After coming to power in 1994, the African National Congress (ANC) not only continued the social and economic war waged on the working class by the apartheid regime, but intensified it. Tariff barriers have been lowered at a rate faster than that demanded by the World Trade Organisation. Far from attracting foreign investment, it has led to a flight of capital with five of the top ten companies on the Johannesburg Securities Exchange relocating their head offices overseas. To maintain the limit on public spending in the health sector, the government has refused to supply free drugs to Aids sufferers despite the fact that South Africa has the highest number of HIV/AIDS sufferers in the world.

The result is that South Africa is competing with Brazil for the position of the most unequal society in the world. Unemployment is estimated at between six to eight million, more than 40% of the economically active population. Over half the population, 57%, live below the poverty line with 18 million people earning less than R350 (less than £35) per month when the minimum living level for a low income family of five is very conservatively estimated at R1400 (under £140) a month.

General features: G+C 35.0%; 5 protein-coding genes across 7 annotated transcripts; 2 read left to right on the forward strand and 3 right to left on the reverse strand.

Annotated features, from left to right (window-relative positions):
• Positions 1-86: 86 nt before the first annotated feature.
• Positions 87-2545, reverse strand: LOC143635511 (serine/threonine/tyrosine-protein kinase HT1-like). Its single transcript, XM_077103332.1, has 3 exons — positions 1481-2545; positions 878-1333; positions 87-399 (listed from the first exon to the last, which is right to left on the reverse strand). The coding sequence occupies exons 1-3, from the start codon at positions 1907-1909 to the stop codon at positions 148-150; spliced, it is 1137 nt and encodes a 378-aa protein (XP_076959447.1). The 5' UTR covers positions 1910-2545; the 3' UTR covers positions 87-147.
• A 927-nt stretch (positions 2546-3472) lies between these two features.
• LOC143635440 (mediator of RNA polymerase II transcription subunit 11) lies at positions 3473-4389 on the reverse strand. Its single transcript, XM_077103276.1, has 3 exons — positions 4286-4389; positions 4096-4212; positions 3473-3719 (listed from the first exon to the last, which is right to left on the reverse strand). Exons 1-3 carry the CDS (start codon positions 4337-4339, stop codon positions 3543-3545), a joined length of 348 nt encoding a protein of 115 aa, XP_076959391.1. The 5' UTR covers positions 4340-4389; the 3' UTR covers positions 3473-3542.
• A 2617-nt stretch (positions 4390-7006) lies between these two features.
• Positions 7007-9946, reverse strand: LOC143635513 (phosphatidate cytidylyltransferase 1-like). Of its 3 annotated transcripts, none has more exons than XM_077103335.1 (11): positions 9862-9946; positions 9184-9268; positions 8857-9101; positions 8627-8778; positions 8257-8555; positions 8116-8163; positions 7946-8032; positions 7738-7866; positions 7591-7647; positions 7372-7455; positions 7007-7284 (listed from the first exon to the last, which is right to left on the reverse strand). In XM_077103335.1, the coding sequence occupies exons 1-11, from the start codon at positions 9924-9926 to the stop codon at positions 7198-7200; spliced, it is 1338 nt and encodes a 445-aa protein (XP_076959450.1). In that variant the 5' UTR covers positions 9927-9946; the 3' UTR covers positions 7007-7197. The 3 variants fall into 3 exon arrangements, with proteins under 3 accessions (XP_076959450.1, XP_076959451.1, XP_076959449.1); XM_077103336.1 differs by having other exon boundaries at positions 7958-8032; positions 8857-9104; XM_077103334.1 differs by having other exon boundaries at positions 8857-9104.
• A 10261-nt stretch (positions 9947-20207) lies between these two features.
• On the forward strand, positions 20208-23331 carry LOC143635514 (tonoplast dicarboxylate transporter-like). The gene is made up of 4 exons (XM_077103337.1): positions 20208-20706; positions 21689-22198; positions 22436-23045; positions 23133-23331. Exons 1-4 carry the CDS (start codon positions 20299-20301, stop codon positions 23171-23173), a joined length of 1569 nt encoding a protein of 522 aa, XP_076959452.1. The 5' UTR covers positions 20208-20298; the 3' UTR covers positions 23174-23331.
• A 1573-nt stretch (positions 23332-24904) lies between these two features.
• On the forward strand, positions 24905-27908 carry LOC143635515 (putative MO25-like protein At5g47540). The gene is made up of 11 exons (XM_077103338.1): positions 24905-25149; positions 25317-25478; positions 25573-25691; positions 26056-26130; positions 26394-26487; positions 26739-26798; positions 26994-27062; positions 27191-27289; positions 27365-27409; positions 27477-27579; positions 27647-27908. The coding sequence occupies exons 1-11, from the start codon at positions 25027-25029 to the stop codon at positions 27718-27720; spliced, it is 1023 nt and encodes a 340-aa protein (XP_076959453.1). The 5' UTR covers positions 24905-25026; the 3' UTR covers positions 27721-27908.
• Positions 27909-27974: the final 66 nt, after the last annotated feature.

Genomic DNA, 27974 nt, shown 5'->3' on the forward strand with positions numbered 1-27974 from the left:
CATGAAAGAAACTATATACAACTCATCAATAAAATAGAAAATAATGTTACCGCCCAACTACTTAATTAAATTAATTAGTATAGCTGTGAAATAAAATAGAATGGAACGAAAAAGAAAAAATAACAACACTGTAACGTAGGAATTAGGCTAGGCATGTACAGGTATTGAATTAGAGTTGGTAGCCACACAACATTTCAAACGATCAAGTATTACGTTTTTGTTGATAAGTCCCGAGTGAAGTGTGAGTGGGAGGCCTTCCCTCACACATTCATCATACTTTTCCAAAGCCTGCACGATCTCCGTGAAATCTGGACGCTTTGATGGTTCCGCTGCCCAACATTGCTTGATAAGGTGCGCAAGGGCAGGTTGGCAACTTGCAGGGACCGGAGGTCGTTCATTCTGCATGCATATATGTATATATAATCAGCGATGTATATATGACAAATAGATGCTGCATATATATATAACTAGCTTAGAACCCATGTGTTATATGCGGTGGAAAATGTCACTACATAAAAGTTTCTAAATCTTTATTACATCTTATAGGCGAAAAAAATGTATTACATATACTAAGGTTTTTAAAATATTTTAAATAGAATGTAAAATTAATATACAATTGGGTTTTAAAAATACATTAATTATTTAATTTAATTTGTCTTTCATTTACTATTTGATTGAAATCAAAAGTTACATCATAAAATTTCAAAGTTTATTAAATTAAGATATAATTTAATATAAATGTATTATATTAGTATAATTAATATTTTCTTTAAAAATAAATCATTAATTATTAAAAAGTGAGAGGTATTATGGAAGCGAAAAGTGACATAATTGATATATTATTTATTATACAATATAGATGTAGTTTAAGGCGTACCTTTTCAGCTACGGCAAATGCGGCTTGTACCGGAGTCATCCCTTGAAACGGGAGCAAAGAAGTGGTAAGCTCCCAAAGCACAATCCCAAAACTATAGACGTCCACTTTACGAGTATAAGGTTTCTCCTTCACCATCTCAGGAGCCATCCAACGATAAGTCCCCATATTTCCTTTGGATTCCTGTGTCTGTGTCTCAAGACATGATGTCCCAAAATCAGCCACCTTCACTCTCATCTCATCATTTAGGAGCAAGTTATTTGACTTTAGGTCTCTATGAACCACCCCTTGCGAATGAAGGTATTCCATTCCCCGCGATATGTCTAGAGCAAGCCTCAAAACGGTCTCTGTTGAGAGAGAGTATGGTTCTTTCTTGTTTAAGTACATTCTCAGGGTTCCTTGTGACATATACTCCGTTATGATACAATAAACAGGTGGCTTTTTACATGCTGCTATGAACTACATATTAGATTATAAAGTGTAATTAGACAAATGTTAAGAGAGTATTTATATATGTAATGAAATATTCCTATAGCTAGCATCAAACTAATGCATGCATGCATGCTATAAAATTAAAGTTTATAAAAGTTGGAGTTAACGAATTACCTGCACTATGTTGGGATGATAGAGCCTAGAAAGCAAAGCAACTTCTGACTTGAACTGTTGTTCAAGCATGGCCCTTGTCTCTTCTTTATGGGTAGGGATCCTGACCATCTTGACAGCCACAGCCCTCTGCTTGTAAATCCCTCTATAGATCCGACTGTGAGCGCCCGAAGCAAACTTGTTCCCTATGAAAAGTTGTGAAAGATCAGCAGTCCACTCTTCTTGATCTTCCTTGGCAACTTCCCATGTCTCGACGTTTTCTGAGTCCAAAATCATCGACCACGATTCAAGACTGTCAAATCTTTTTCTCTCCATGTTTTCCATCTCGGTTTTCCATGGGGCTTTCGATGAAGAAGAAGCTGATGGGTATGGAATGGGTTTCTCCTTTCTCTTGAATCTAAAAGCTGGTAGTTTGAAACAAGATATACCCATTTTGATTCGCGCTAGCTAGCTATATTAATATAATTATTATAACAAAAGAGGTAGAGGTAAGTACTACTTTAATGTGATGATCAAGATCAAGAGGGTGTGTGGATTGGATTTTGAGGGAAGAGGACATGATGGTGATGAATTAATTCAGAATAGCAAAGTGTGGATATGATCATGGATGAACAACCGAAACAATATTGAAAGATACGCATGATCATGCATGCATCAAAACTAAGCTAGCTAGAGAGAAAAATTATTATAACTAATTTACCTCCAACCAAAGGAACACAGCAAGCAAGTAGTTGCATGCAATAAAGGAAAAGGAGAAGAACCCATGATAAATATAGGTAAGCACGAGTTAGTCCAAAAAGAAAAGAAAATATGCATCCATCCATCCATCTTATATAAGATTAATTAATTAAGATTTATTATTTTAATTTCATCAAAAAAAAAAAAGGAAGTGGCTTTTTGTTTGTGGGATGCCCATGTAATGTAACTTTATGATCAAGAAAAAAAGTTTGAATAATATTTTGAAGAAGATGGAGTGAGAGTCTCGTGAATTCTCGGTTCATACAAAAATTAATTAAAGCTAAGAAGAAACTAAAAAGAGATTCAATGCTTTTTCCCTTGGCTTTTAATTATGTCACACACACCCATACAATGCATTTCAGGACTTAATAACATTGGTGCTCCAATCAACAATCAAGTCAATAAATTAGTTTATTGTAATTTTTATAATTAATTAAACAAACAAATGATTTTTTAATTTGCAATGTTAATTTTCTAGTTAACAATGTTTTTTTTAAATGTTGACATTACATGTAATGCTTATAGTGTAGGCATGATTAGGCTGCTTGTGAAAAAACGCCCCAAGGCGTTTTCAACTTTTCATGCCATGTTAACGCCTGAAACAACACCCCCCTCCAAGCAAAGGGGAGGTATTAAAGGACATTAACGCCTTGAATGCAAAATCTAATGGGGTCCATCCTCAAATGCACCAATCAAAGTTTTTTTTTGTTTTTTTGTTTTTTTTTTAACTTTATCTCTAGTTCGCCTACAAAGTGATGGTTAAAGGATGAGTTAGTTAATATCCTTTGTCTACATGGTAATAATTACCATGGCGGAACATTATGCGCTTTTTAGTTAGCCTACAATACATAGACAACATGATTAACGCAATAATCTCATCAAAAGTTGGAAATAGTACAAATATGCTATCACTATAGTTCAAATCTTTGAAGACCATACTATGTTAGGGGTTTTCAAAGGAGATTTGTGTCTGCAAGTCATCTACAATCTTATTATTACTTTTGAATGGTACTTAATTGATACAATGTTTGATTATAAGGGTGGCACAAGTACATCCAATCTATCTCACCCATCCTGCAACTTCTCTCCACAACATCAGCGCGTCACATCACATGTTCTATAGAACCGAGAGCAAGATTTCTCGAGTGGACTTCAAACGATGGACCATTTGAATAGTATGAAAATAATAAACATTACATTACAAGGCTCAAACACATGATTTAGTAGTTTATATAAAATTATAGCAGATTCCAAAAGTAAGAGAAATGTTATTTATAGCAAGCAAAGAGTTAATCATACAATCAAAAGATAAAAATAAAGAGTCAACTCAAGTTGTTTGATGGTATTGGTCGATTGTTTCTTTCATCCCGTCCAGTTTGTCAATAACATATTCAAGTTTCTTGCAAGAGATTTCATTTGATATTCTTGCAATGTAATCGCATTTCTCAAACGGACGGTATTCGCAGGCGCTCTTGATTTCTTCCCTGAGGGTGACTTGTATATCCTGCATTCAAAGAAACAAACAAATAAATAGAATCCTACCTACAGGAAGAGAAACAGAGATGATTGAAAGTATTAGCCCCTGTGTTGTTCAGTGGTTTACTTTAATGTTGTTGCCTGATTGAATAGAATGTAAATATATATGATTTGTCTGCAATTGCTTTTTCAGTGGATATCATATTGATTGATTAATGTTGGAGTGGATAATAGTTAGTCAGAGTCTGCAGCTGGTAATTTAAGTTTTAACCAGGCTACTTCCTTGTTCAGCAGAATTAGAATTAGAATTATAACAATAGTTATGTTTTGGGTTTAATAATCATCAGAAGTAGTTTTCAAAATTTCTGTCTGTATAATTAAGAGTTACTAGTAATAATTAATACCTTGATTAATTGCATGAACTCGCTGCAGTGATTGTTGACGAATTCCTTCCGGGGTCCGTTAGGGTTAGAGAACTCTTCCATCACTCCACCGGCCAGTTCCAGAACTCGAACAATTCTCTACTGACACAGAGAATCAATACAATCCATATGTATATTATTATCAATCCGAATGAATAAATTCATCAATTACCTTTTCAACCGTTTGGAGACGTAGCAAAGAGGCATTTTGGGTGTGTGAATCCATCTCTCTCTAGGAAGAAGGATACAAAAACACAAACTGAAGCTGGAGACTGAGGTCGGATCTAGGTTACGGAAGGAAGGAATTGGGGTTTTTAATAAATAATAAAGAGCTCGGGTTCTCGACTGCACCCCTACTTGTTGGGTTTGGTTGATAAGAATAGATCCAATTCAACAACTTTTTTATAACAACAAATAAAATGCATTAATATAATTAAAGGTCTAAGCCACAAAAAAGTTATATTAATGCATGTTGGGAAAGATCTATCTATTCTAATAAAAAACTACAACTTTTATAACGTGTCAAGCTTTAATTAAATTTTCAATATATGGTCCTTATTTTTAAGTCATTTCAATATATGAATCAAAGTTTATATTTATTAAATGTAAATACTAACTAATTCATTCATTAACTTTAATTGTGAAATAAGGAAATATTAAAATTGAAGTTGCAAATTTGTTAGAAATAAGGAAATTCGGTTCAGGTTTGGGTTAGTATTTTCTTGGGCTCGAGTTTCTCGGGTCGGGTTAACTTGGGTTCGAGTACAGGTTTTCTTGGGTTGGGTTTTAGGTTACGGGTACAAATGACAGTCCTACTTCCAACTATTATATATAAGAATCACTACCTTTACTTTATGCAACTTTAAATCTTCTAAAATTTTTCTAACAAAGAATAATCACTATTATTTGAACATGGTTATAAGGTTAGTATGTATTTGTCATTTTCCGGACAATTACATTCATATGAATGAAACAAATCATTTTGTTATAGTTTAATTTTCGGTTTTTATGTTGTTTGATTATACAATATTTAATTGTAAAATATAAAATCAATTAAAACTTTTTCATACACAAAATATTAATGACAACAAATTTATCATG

The general strike was particularly significant because, through the proposed privatisation of Eskom, the government is planning to give their privatisation programme a real lift off. The privatisation that has taken place so far - mainly in local government - is small beer compared to what they are planning this year. Eskom's privatisation is part of a package including the telecommunication (Telkom), arms procurement (Armscor) and transport (Transnet) parastatals. Big business at home and abroad have been happy with Mbeki's public pledges as a defender of the neo-liberal faith. But what they want to know now is, where is the beef?